Like Guinea pigs, rabbits make fantastic family pets for small children. They are very quick to win a place in your heart with their kind and quirky nature. There are about 30 breeds of rabbits, ranging in colours, shapes and sizes but all need similar care and attention. Having more than one pet rabbit is recommended as they are sociable animals and require companionship. Please ensure the area where rabbits or guinea pigs are kept will not become too hot as they are prone to heat stress which can be fatal.

Exercise

Rabbits are intelligent animals that need plenty of exercise and room to run around to keep them mentally and physically stimulated. It is ideal to make their environment as interesting as possible and provide opportunities for running, jumping, and digging on a daily basis. This is best achieved by regularly letting out your rabbit, supervising them in safe, protected grassy area where it can move around freely.

Diet

Feeding the right diet is one of the most important aspects of maintaining a healthy rabbit. Rabbits are also herbivores and it is essential that you provide a constant supply of grass and/or grass hay (e.g. timothy, oaten, wheaten, pasture, paddock, meadow or rye grass hays) as fibre is paramount in providing a balanced, high fibre diet.

In the wild, rabbits eat predominantly grass and they may graze for up to 6-8 hours a day. Their whole digestive tract from their teeth right down to the end of their gastrointestinal tract is adapted to this diet and eating habit.

To ensure your rabbit has a healthy balanced diet, you should:
  • Provide a constant supply of good quality fresh grass and grass hay (they should comprise about 80% of the overall diet) - e.g. Timothy, Oaten, Wheaten, Pasture, Paddock, Meadow or Ryegrass hays. Adult rabbits should not be fed Lucerne or Clover hays as they are too high in protein and calcium – reserve this for juvenile or aging rabbits. Grass or grass hay is paramount in providing sufficient fibre for gastrointestinal health and encouraging chewing for long periods of time for healthy teeth.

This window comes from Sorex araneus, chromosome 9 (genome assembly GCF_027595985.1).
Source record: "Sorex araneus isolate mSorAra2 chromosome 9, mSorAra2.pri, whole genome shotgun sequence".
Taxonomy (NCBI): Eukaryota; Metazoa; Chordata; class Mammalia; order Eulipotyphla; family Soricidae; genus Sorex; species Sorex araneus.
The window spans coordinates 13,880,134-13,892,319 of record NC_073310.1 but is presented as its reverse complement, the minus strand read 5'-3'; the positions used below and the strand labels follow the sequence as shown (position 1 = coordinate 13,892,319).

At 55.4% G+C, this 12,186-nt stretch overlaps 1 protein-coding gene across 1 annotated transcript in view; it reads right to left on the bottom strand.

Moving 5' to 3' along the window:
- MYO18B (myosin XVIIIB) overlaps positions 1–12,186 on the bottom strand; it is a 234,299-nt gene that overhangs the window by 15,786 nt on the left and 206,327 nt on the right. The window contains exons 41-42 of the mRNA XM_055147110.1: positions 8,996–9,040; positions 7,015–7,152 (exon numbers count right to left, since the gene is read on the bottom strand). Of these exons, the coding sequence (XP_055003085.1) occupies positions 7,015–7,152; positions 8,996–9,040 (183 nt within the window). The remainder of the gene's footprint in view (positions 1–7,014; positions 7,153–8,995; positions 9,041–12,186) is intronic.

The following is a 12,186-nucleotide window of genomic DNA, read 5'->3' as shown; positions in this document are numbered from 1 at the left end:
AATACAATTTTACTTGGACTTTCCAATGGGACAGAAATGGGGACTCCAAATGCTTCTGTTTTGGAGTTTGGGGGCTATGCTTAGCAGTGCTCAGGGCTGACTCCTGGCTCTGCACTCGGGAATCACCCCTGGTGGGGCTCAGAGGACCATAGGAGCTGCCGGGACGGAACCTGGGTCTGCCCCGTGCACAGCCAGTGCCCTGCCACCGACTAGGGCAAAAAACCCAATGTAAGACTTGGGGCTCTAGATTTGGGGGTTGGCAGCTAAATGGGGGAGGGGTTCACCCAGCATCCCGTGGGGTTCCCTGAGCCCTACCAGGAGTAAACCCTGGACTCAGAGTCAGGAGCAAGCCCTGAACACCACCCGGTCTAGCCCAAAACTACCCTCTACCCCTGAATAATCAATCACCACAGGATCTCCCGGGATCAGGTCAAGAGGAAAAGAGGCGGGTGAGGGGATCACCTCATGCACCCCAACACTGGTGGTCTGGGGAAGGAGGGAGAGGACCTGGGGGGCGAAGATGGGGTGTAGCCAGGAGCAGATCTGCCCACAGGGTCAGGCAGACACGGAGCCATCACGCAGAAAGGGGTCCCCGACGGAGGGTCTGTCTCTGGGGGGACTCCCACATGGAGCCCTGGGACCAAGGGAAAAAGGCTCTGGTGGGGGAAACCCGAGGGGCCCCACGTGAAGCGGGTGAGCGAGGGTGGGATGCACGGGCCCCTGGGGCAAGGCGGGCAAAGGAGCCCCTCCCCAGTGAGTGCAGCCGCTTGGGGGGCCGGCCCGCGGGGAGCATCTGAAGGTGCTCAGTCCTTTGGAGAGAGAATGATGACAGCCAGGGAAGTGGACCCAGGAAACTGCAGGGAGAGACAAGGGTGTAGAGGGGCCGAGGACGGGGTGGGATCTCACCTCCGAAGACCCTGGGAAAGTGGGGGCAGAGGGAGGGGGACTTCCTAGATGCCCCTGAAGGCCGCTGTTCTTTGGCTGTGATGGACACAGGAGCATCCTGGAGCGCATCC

• Provide plenty of fresh leafy greens & vegetables. As a guide, feed around two packed cups of leafy greens per kg body weight per day. Some examples are vegetables such as broccoli, celery, endive, beet/carrot tops, brussel sprouts, spinach leaves, bok choy, other Asian greens, dark leafed lettuce varieties and herbs such as parsley, dandelion, coriander, basil, dill, and mint.
  • Treats may be offered in small quantities (1-2 tablespoons per rabbit per day). Examples include most fruits, root vegetables such as carrot and sweet potato and capsicum.
  • High quality commercial rabbit pellets or muesli mix with a minimum crude fibre >18% (Indigestible fibre content >12.5%) may be offered in small quantities (1 – 2 table spoons per day). Feeding a high quality, fortified commercial rabbit mix helps ensure a well-balanced diet.
  • Providing other objects to chew on is also a good idea such as wooden chew blocks, cardboard or old telephone books.
  • Aim to keep feeds and feeding habits consistent. Any changes to the diet must be made gradually (over a 2-3 week period) to minimize digestive upsets.
  • Always have fresh clean water available.

The following foods should not be offered to Rabbits: breads, biscuits, sweets, sugar, breakfast cereals, chocolate or any garden plants that are toxic to rabbits including buttercups, comfrey, ivy, apricot trees, tomato, onion, rhubarb and potato greens. 

We thank Megan McKenzie of Green Valley Grains for this knowledge.